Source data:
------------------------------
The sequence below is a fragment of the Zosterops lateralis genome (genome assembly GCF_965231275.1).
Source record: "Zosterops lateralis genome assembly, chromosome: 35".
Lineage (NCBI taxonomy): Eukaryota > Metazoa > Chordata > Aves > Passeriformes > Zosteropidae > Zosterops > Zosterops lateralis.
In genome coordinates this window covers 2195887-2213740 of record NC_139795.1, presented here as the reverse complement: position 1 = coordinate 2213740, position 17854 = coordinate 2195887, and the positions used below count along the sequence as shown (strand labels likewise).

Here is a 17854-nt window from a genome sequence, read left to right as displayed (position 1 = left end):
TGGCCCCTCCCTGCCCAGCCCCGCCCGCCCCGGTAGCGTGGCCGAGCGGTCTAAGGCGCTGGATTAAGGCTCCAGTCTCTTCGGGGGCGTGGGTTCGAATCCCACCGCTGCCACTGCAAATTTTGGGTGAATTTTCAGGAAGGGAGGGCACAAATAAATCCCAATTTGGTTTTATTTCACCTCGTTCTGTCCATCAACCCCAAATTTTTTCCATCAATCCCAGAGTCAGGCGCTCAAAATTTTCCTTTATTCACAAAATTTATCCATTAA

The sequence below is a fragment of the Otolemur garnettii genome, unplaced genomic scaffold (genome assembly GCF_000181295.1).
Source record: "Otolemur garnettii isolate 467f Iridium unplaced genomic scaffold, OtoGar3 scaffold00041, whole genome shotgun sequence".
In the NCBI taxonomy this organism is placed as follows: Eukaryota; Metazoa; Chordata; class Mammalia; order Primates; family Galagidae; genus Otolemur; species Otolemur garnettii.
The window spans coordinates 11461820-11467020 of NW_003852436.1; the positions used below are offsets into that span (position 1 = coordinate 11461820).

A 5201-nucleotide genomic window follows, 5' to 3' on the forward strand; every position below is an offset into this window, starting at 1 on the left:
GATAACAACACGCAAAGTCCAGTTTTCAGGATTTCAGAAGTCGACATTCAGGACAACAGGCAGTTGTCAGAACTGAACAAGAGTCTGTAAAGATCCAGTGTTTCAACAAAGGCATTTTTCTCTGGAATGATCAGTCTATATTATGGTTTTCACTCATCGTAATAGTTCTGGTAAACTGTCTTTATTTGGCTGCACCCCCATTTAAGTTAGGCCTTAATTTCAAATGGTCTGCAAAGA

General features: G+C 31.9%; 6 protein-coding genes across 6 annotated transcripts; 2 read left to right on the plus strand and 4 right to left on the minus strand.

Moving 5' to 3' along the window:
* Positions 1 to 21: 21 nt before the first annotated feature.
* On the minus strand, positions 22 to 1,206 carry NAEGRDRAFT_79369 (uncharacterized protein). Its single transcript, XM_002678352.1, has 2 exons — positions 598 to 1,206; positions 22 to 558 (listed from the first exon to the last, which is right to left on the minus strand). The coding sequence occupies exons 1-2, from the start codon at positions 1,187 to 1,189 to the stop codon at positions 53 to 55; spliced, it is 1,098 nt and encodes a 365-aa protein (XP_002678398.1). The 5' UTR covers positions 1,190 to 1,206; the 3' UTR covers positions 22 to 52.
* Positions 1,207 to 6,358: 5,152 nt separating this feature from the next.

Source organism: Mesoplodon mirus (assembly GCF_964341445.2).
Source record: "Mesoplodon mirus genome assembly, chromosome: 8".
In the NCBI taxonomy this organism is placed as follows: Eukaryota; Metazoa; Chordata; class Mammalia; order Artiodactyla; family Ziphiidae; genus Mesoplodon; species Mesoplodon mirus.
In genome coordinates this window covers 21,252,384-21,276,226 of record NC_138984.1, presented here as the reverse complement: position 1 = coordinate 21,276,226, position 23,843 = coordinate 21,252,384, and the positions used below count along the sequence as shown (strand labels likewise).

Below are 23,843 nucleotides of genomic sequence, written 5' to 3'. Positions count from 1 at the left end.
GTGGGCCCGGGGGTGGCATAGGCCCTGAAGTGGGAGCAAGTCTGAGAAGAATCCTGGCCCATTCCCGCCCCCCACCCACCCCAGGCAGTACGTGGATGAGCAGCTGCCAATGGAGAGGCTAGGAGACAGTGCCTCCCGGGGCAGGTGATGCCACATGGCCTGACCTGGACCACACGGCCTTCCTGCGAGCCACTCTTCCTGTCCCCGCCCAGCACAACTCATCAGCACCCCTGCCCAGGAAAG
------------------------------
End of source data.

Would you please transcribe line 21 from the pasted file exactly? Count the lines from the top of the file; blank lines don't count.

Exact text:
In genome coordinates this window covers 21,252,384-21,276,226 of record NC_138984.1, presented here as the reverse complement: position 1 = coordinate 21,276,226, position 23,843 = coordinate 21,252,384, and the positions used below count along the sequence as shown (strand labels likewise).